On October 14th, Hill Top’s 8th grade attended a talk called “The Art of the Possible: Overcoming Adversity” with syndicated cartoonist, West Philly native, and Shipley alum Robb Armstrong. It was so inspiring to hear Robb’s life story – and to see him in action with his markers. After a long wait, we FINALLY received our copy of Robb’s new memoir, Fearless: A Cartoonist’s Guide to Life. It’s full of (literally) colorful stories about Robb’s rough and tumble siblings, dealing with early loss and hardship, and getting to meet his idol, Charles Schultz. Each chapter is bookended with an Art Lesson (“Learn to sketch fast and loose”) and a Life Lesson (“Stick to your dreams”). I love this book, and hope you will, too.
Audiobooks are becoming more popular these days, and students and faculty have been asking if they can find audiobooks in the Hill Top Library. The answer is YES! We currently have over 90 fiction and nonfiction titles, and are always adding more to our collection. A selection of these titles are on display in the library this week. Come check ‘em out!
Also, thanks to Mary Kate Dagit (Charlie’s mom) for sharing this fabulous resource for free, downloadable e-books and audiobooks from Open Culture. In addition to many classics, you can also find cool stuff like this video of Neil Gaiman reading his book Coraline.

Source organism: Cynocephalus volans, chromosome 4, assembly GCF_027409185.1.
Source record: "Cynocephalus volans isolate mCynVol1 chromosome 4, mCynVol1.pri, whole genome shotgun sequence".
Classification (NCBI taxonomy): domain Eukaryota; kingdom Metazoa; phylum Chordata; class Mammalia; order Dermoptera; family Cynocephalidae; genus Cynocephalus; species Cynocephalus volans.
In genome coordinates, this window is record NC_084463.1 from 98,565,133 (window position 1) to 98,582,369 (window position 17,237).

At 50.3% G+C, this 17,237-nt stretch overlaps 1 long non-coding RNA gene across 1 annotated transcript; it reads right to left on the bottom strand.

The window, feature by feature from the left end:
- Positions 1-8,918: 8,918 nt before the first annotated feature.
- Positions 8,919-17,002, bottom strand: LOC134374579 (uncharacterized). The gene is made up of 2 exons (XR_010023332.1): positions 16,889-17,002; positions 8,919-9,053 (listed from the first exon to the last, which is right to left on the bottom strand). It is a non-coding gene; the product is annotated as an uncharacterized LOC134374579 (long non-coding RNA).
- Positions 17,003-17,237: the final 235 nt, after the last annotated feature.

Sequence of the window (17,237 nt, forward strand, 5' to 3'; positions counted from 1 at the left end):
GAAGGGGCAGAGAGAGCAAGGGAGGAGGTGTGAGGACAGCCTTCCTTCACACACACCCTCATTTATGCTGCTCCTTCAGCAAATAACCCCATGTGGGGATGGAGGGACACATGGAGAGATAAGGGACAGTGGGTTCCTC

One last thing: This week I’ll be kicking off Tech Break Thursday (#tbt) during Mentor Period in the library. Students who are caught up with their schoolwork – with permission from their mentors – are invited to come up to the library for unplugged activities like drawing/coloring, games, and reading (the old-fashioned way). Power off those devices and recharge your brain!
This week, libraries and bookstores across the country are observing Banned Books Week, an annual event since 1982. This year’s theme is “Celebrating Diversity.” As the Association of American Publishers (AAP) notes, “The majority of banned books are disproportionally from diverse authors.” Books with themes of race and racism, gender identity, sexuality, and religious difference are also more likely to be challenged or banned.
What message does this send to young people? First, that difference is bad and unacceptable. Second, that voices that deviate from the norm (whatever that is) are suspect and dangerous. Challenging books with diverse content stigmatizes many in our community, limits learning and growth, and stifles the healthy dialogue that should be at the center of our schools and democracy.
Fortunately, we have access to more diverse perspectives in young adult literature than ever before. The Hill Top Library proudly features contemporary and classic books by diverse authors; themes of difference, bias, and equity; and characters with a wide range of intersecting identities. Our collection includes many frequently challenged titles, which also happen to be awesome books. Celebrate your freedom to read, and check ’em out!
Note: Books pictured (in Hill Top Library) have all been frequently challenged.